The man who has helped Chattanooga build a wireless network for its city services is under fire and could lose his contract.

Some city council members are questioning whether the price for the service is too much.

Excalibur Integrated Systems is responsible for managing and maintaining the city's wireless MESH network. Now city council wants to know if the close to $7 million it has paid over the past five years is worth it.

As the new Chattanooga city council is settling in, it is beginning to take a closer look at city expenses. Part of that includes putting city contracts, like Excalibur's, under the microscope. The president and CEO says there is plenty of value in what his company is doing.

"Chattanooga's putting in one of the, probably, one of the most state of the art systems in the country right now," says Rodger Jenkins, president and CEO of Excalibur.

You have probably noticed the white boxes on top of traffic light poles or on the corner of city buildings. There are more than 600 across the city. They are all transmitters for Chattanooga's wireless MESH system.

"It's not a lot different from what's in your home, except a lot more powerful and offers a lot more features," says Jenkins.

Jenkins says for the past five years, Chattanooga-based Excalibur Integrated Systems has been paid $6.9 million to build and expand the network.

Chattanooga Police can use the system for communication on their laptops in patrol cars. The latest project is installing an Intelligent Traffic System, which provides real time monitoring.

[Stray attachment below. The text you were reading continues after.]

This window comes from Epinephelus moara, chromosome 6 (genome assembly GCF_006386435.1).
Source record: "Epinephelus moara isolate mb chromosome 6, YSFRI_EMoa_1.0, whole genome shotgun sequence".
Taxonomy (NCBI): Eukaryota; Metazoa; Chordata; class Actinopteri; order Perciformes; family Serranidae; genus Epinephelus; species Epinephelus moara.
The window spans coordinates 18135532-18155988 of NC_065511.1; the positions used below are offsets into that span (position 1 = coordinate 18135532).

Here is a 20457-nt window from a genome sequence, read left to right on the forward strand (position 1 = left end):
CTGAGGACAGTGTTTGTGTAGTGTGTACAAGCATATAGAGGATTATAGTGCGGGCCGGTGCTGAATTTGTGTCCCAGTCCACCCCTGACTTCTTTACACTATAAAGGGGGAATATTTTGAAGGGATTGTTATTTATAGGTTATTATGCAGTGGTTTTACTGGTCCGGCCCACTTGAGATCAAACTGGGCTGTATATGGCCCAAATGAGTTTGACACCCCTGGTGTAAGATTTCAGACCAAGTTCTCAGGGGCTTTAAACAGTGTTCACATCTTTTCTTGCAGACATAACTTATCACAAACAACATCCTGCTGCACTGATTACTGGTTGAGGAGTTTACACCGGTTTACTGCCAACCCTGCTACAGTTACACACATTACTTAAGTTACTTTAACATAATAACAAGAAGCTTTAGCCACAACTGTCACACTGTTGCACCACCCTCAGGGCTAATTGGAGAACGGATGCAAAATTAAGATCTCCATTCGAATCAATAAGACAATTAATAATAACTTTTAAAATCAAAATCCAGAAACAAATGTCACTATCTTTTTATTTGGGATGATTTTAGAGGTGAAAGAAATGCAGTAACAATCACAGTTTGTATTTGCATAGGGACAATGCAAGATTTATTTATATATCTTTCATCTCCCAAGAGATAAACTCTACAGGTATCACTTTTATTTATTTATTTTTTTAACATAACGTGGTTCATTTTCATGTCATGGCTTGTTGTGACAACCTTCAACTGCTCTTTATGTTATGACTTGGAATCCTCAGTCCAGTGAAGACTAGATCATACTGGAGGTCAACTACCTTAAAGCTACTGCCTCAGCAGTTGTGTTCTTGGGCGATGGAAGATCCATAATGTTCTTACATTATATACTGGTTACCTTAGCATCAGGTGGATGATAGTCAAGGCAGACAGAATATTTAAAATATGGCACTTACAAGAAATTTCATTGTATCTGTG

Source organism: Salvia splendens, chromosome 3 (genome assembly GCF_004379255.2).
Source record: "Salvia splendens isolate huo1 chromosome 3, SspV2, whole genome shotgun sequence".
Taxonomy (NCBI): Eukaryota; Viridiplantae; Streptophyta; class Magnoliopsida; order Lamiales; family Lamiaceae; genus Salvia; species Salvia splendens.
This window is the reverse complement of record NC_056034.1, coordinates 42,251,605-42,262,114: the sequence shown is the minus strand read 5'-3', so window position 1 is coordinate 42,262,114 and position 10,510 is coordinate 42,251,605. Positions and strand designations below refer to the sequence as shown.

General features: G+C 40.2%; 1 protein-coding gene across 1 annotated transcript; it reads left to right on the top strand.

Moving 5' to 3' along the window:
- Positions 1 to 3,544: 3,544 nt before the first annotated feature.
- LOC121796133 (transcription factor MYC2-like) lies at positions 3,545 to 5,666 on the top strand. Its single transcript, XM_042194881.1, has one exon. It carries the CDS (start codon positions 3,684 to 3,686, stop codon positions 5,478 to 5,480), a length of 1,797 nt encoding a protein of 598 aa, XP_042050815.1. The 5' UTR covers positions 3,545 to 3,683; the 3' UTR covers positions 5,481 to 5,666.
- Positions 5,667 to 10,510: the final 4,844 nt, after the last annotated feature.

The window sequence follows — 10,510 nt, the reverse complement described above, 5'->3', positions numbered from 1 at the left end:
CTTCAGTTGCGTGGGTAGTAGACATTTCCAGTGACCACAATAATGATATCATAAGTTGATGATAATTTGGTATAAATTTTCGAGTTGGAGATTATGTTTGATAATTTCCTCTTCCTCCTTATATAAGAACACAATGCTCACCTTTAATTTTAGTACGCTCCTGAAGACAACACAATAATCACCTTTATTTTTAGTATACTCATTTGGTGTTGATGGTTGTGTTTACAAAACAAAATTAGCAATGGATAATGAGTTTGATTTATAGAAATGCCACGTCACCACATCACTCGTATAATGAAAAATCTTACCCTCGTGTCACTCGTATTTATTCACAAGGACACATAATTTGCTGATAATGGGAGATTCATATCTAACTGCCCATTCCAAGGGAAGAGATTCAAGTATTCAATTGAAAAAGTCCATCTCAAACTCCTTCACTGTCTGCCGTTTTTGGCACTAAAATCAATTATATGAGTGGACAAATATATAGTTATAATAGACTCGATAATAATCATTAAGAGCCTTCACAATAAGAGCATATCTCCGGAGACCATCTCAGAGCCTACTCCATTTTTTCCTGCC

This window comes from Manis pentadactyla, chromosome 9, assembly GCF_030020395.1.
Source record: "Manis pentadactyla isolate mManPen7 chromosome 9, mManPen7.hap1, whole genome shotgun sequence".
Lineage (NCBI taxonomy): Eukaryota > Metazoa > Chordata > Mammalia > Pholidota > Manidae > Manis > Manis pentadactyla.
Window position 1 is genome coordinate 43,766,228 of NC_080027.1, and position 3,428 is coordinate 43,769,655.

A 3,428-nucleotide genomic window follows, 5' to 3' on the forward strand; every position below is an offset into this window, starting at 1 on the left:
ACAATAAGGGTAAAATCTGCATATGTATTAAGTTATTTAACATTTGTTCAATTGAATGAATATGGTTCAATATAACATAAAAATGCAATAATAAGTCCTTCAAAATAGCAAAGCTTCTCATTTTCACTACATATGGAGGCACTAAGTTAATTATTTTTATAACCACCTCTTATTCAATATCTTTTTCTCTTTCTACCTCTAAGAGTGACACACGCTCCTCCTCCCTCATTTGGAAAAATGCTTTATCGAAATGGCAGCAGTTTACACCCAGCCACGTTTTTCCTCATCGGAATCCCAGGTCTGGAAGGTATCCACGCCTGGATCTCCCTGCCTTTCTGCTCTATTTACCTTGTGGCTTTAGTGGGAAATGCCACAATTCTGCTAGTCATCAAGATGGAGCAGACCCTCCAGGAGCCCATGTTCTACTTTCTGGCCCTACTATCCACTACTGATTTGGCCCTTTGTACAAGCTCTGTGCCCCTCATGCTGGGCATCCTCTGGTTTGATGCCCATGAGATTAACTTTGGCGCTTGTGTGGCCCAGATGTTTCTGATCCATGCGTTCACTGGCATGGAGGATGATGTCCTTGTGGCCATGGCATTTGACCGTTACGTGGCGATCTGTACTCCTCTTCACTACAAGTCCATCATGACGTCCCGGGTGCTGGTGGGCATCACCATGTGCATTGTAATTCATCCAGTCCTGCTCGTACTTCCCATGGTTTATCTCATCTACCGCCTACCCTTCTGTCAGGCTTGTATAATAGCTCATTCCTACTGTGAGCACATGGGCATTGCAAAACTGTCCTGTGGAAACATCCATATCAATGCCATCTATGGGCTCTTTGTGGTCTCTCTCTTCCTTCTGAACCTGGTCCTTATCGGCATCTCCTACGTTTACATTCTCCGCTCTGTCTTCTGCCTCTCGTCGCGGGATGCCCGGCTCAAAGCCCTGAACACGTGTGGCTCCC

"For me, it's always return on investment," says Ken Smith, councilman for District 3.

Smith, along with the rest of the council, is taking a closer look at the contract with Excalibur, saying there are no clear benchmarks or time-tables established for any work done. They are also concerned the city spends roughly $20,000 a month for maintenance.

"When you end up with a situation where you have a sole-sourced contract without a measurable outcome, it really makes you want to go back and start to look at some of the finer details that are involved," says Smith.

"Are we getting what we're paying for?" asks Larry Grohn, councilman for District 4.

It is a concern for councilman Grohn as well.

"If you're talking about Hixson or East Brainerd or Lookout Valley, some of those tax payers have legitimate concerns in saying, 'What am I really getting for my tax dollars?'"

Jenkins says of the 47 city projects so far, every one was signed off.

"The contract is an open, blanket contract. It basically says, 'We're not going to spend more than this and if we do, then we have to come back to council and ask for more money.' Which they did on at least three occasions. And on three occasions, they saw fit to continue extending," says Jenkins.

Bottom line, he is open to contract adjustments and the council is not writing off Excalibur just yet.

"I'm open to working with the best vendor who's going to provide the city the best value for its dollar," says Smith.

Jenkins says the wireless system, versus an older analog system, can provide up to 40 percent in savings. He also wants to make it clear, of all the money spent so far on the projects, 80 percent of that is grant money. 

Mayor Berke's office says it will be reviewing the Excalibur contract as well, along with all other government contracts.